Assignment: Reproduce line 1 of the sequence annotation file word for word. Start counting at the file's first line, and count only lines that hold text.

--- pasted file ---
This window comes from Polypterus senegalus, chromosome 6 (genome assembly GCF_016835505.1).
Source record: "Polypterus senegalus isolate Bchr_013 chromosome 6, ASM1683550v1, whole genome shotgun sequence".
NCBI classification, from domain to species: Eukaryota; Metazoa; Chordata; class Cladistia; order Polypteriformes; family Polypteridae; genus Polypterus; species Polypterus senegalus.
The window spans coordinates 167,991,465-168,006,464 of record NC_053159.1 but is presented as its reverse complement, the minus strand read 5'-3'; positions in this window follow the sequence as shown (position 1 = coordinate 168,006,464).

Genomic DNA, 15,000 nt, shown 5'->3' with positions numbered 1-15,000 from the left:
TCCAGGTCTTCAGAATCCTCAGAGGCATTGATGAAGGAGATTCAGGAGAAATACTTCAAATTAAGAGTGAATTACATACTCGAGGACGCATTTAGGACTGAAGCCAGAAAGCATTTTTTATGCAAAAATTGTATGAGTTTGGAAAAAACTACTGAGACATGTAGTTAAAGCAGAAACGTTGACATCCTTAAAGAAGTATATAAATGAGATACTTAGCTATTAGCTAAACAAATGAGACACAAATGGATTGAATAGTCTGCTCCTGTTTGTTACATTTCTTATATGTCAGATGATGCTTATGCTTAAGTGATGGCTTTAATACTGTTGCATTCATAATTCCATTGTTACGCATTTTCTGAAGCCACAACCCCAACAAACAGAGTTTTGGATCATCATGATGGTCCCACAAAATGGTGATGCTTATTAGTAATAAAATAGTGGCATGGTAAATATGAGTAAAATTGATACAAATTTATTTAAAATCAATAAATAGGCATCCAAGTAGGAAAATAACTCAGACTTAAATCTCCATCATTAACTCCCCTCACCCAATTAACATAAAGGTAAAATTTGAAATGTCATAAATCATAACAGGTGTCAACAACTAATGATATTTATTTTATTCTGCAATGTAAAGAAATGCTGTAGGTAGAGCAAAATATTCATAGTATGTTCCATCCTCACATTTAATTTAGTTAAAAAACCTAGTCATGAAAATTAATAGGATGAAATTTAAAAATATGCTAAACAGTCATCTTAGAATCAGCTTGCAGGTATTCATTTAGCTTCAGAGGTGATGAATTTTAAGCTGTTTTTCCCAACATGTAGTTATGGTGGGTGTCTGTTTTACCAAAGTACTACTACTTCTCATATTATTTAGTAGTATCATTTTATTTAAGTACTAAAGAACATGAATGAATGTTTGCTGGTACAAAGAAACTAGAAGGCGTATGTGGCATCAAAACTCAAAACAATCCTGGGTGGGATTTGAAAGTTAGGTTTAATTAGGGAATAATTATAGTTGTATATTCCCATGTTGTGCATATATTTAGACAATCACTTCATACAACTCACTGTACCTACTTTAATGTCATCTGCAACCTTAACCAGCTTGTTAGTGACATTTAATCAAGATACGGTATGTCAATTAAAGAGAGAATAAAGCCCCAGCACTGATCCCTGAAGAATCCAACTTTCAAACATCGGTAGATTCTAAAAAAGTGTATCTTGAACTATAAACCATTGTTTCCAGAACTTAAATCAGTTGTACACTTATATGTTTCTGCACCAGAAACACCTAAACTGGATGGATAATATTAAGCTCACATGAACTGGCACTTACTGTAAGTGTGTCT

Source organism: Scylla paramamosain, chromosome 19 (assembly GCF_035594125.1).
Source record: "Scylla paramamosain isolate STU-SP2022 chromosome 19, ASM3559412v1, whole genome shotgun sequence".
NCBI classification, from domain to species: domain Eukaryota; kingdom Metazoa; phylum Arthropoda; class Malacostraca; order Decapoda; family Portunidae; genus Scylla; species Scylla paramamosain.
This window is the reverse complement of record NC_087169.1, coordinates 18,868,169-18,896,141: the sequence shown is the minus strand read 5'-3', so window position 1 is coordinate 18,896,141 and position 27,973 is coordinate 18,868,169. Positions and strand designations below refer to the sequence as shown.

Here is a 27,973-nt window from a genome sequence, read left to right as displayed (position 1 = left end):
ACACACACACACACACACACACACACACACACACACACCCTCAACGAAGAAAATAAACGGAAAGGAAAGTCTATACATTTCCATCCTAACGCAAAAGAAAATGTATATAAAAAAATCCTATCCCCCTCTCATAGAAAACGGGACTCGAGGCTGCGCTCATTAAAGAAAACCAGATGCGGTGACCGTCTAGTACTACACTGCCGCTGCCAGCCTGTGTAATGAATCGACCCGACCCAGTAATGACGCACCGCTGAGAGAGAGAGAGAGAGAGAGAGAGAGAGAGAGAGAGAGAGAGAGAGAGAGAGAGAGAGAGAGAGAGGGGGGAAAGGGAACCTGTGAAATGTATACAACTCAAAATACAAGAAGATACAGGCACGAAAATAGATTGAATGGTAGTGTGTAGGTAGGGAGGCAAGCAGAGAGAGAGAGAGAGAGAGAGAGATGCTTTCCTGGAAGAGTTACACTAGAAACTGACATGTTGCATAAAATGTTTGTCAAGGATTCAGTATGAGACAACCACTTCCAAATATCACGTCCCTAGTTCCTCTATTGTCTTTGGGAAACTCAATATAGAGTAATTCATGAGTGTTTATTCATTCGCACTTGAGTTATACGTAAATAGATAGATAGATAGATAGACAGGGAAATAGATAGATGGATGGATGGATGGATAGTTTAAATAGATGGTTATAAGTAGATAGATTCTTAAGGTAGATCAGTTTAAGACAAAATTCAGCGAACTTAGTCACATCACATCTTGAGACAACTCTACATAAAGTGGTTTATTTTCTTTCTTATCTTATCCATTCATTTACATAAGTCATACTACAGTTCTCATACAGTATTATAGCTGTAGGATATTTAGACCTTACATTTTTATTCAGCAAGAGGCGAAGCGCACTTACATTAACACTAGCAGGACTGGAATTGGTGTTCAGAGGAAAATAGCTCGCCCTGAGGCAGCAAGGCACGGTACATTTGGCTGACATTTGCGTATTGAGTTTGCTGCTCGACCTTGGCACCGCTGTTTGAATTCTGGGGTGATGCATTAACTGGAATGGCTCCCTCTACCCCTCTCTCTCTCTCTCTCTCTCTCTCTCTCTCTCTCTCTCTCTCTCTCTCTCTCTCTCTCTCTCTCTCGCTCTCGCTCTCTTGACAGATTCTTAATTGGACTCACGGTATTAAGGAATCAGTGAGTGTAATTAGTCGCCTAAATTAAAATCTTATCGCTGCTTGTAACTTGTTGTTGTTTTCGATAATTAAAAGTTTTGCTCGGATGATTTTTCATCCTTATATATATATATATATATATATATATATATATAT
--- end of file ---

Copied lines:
This window comes from Polypterus senegalus, chromosome 6 (genome assembly GCF_016835505.1).